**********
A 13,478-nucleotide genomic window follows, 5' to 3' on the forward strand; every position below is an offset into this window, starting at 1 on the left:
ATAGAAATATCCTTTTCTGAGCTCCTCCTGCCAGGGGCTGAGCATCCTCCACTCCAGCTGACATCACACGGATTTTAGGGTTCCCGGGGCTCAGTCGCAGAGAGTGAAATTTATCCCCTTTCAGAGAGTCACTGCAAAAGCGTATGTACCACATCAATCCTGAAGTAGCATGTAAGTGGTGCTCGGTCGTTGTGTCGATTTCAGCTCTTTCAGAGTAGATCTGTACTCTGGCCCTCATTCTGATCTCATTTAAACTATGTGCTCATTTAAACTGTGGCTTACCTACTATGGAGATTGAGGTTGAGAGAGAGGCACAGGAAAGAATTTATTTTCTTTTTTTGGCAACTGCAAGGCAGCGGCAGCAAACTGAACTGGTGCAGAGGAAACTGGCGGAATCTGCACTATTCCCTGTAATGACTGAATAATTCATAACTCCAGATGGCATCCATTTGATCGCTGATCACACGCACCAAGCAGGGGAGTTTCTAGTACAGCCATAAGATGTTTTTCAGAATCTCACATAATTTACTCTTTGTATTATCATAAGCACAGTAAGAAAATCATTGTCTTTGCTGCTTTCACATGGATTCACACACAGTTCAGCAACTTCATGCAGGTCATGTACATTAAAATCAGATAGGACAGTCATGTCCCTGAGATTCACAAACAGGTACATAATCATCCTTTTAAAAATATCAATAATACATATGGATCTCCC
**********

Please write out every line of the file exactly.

A 13,478-nucleotide genomic window follows, 5' to 3' on the forward strand; every position below is an offset into this window, starting at 1 on the left:
ATAGAAATATCCTTTTCTGAGCTCCTCCTGCCAGGGGCTGAGCATCCTCCACTCCAGCTGACATCACACGGATTTTAGGGTTCCCGGGGCTCAGTCGCAGAGAGTGAAATTTATCCCCTTTCAGAGAGTCACTGCAAAAGCGTATGTACCACATCAATCCTGAAGTAGCATGTAAGTGGTGCTCGGTCGTTGTGTCGATTTCAGCTCTTTCAGAGTAGATCTGTACTCTGGCCCTCATTCTGATCTCATTTAAACTATGTGCTCATTTAAACTGTGGCTTACCTACTATGGAGATTGAGGTTGAGAGAGAGGCACAGGAAAGAATTTATTTTCTTTTTTTGGCAACTGCAAGGCAGCGGCAGCAAACTGAACTGGTGCAGAGGAAACTGGCGGAATCTGCACTATTCCCTGTAATGACTGAATAATTCATAACTCCAGATGGCATCCATTTGATCGCTGATCACACGCACCAAGCAGGGGAGTTTCTAGTACAGCCATAAGATGTTTTTCAGAATCTCACATAATTTACTCTTTGTATTATCATAAGCACAGTAAGAAAATCATTGTCTTTGCTGCTTTCACATGGATTCACACACAGTTCAGCAACTTCATGCAGGTCATGTACATTAAAATCAGATAGGACAGTCATGTCCCTGAGATTCACAAACAGGTACATAATCATCCTTTTAAAAATATCAATAATACATATGGATCTCCC